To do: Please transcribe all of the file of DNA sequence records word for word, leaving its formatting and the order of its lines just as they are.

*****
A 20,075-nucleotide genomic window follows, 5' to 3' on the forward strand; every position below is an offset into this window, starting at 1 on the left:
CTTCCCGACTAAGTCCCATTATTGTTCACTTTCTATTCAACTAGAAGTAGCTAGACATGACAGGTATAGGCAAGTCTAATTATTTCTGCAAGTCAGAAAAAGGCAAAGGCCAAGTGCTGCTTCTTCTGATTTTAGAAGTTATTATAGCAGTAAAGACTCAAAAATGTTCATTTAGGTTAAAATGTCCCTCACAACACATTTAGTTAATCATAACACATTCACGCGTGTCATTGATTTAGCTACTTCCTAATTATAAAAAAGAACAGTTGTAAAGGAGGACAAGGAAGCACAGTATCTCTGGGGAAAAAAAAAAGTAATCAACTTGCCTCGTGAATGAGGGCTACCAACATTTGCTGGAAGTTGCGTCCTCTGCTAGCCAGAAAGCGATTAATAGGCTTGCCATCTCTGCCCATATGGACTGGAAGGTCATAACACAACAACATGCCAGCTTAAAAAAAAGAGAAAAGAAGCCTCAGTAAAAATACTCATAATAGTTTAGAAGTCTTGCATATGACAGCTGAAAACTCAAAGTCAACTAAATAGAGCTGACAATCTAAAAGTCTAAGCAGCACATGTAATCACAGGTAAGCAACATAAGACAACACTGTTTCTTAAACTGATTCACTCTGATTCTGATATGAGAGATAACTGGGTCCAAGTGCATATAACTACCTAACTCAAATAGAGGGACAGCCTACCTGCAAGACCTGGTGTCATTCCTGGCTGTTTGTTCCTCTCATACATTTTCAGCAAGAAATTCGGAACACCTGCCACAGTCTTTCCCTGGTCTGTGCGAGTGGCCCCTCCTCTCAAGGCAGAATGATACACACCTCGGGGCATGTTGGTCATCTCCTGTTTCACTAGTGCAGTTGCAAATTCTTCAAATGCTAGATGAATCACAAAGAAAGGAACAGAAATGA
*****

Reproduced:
A 20,075-nucleotide genomic window follows, 5' to 3' on the forward strand; every position below is an offset into this window, starting at 1 on the left:
CTTCCCGACTAAGTCCCATTATTGTTCACTTTCTATTCAACTAGAAGTAGCTAGACATGACAGGTATAGGCAAGTCTAATTATTTCTGCAAGTCAGAAAAAGGCAAAGGCCAAGTGCTGCTTCTTCTGATTTTAGAAGTTATTATAGCAGTAAAGACTCAAAAATGTTCATTTAGGTTAAAATGTCCCTCACAACACATTTAGTTAATCATAACACATTCACGCGTGTCATTGATTTAGCTACTTCCTAATTATAAAAAAGAACAGTTGTAAAGGAGGACAAGGAAGCACAGTATCTCTGGGGAAAAAAAAAAGTAATCAACTTGCCTCGTGAATGAGGGCTACCAACATTTGCTGGAAGTTGCGTCCTCTGCTAGCCAGAAAGCGATTAATAGGCTTGCCATCTCTGCCCATATGGACTGGAAGGTCATAACACAACAACATGCCAGCTTAAAAAAAAGAGAAAAGAAGCCTCAGTAAAAATACTCATAATAGTTTAGAAGTCTTGCATATGACAGCTGAAAACTCAAAGTCAACTAAATAGAGCTGACAATCTAAAAGTCTAAGCAGCACATGTAATCACAGGTAAGCAACATAAGACAACACTGTTTCTTAAACTGATTCACTCTGATTCTGATATGAGAGATAACTGGGTCCAAGTGCATATAACTACCTAACTCAAATAGAGGGACAGCCTACCTGCAAGACCTGGTGTCATTCCTGGCTGTTTGTTCCTCTCATACATTTTCAGCAAGAAATTCGGAACACCTGCCACAGTCTTTCCCTGGTCTGTGCGAGTGGCCCCTCCTCTCAAGGCAGAATGATACACACCTCGGGGCATGTTGGTCATCTCCTGTTTCACTAGTGCAGTTGCAAATTCTTCAAATGCTAGATGAATCACAAAGAAAGGAACAGAAATGA